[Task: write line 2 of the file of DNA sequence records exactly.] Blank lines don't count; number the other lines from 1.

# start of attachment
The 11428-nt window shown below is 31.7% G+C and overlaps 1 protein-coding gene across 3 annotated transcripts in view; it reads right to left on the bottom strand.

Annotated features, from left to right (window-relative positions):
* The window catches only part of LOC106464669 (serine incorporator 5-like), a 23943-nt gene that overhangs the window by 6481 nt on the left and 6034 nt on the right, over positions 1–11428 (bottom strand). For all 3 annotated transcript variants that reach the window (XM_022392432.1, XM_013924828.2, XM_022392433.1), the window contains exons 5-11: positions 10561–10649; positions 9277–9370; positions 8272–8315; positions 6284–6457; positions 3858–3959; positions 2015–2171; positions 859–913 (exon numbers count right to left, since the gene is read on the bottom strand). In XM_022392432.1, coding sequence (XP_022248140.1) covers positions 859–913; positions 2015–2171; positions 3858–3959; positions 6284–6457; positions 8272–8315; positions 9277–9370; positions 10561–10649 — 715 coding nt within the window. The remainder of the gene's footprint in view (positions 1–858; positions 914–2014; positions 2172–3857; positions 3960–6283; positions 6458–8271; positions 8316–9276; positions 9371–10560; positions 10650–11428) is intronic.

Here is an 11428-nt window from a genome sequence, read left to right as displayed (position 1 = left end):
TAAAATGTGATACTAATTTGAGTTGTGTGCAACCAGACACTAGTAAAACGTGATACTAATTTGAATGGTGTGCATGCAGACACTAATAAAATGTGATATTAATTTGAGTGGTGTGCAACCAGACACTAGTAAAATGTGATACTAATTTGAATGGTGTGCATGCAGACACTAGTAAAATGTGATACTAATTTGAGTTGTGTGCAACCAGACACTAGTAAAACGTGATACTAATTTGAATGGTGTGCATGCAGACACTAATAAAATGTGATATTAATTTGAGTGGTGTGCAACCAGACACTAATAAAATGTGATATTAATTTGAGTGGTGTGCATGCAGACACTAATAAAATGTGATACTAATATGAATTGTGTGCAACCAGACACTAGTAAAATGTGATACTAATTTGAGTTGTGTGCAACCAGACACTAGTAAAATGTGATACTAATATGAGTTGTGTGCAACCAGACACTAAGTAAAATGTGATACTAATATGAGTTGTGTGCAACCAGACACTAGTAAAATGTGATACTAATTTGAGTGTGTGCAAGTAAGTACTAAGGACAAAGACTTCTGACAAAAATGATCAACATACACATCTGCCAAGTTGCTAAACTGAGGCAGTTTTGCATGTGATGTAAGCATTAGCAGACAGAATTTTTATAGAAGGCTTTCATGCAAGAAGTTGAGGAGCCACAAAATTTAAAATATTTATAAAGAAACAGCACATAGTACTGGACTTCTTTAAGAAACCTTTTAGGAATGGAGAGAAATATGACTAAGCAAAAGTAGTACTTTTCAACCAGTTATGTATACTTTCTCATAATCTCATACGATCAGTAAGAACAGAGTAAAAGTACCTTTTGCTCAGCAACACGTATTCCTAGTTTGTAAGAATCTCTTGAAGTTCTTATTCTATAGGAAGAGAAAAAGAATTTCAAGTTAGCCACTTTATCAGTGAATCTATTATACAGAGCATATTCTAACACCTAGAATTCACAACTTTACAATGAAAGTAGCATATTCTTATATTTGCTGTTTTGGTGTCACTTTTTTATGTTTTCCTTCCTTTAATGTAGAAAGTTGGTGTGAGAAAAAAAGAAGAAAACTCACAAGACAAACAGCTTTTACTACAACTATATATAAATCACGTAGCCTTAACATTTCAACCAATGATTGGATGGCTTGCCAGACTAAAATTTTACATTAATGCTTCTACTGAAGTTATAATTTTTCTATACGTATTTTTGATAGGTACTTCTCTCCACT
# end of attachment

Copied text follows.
Annotated features, from left to right (window-relative positions):